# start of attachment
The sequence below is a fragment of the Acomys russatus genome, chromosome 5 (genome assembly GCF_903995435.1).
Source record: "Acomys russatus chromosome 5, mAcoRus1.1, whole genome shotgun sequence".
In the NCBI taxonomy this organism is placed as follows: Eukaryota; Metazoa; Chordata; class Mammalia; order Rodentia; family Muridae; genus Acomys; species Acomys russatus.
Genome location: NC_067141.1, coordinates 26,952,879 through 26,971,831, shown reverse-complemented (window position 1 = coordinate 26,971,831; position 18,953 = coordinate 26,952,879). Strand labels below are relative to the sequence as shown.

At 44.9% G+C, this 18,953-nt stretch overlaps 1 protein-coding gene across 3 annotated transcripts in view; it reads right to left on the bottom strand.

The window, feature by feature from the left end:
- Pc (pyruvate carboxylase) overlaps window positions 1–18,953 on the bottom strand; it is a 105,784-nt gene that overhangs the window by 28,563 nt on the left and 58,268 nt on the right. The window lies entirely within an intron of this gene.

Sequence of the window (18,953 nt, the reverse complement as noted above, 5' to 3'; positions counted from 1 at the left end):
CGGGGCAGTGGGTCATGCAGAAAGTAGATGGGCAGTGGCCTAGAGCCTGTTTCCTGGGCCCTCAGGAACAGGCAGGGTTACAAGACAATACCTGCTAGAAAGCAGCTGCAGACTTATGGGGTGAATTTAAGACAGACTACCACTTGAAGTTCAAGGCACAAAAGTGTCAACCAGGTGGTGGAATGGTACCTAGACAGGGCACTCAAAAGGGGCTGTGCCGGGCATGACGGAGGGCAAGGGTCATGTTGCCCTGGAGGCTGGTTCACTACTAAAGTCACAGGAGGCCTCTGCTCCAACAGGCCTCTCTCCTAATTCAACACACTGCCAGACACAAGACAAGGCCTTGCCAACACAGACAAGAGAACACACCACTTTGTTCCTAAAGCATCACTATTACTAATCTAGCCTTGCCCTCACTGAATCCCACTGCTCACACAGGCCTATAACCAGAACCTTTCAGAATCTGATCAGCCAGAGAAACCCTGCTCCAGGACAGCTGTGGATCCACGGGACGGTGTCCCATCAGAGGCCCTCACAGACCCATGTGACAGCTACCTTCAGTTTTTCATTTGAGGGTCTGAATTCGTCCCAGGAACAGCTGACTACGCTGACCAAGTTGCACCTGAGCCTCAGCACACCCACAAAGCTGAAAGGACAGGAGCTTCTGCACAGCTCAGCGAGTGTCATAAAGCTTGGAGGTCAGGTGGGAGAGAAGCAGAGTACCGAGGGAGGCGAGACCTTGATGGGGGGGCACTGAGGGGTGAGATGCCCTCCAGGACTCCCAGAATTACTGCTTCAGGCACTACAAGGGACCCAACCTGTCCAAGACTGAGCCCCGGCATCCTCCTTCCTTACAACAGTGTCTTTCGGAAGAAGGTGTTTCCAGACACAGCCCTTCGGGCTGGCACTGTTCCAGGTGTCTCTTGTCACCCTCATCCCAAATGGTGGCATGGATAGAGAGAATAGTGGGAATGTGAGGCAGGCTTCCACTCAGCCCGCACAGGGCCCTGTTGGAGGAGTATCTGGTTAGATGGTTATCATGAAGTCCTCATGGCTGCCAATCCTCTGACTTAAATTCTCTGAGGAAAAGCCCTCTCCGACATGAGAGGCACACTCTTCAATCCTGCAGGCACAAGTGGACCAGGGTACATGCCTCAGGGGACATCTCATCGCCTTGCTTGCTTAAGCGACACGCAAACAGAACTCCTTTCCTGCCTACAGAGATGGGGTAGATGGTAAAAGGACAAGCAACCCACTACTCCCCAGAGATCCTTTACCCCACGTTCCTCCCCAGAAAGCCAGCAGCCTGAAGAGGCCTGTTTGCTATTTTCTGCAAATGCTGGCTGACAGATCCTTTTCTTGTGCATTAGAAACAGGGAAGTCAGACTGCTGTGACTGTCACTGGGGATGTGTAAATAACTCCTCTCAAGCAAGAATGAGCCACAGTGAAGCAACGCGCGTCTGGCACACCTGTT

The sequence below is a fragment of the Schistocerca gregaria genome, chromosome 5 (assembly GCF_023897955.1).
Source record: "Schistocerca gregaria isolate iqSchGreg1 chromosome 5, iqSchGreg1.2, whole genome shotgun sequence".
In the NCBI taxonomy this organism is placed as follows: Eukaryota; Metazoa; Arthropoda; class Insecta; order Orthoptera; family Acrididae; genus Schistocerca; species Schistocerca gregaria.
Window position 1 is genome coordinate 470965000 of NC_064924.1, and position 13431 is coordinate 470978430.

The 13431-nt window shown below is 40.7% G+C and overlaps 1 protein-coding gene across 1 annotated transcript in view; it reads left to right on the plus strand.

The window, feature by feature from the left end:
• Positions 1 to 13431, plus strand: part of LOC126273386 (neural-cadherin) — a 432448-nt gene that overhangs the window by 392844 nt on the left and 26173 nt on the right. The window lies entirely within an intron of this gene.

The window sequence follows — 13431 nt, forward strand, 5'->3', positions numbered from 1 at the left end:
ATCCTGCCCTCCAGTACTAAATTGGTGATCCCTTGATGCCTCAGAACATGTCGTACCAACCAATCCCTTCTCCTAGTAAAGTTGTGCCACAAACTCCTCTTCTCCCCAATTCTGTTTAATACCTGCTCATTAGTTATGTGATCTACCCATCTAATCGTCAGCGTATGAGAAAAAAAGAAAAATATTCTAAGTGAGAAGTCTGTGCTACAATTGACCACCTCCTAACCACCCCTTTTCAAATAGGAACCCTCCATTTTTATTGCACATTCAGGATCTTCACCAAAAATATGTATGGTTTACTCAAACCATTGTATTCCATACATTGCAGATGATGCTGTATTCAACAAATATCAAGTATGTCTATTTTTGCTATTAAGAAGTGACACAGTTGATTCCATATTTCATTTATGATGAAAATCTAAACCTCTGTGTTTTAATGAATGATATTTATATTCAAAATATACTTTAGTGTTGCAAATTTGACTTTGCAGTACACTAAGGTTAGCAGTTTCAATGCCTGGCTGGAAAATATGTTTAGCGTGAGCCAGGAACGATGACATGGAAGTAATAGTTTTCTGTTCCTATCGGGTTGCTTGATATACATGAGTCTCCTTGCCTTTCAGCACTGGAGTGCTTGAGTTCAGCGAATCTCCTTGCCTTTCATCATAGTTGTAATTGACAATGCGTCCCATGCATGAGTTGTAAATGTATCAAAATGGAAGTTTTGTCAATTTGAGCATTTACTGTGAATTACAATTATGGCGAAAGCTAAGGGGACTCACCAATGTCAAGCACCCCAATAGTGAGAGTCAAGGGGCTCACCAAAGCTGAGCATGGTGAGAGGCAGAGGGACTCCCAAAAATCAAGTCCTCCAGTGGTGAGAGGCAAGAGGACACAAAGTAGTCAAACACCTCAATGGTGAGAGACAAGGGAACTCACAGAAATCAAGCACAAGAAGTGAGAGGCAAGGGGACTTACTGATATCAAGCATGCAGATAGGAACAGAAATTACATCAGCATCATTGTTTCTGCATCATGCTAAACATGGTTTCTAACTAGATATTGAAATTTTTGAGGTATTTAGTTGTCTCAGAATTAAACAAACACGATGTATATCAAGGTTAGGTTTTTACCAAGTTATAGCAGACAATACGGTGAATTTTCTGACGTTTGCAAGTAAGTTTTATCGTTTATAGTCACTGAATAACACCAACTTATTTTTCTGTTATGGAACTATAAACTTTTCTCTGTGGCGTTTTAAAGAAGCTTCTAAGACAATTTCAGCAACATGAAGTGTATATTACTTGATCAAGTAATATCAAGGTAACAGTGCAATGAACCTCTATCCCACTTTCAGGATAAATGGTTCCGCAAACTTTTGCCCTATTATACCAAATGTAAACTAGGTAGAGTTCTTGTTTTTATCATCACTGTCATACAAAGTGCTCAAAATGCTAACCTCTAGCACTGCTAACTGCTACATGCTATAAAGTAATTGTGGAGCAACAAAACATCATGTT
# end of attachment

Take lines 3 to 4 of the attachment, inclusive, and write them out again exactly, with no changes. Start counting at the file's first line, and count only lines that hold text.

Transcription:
In the NCBI taxonomy this organism is placed as follows: Eukaryota; Metazoa; Chordata; class Mammalia; order Rodentia; family Muridae; genus Acomys; species Acomys russatus.
Genome location: NC_067141.1, coordinates 26,952,879 through 26,971,831, shown reverse-complemented (window position 1 = coordinate 26,971,831; position 18,953 = coordinate 26,952,879). Strand labels below are relative to the sequence as shown.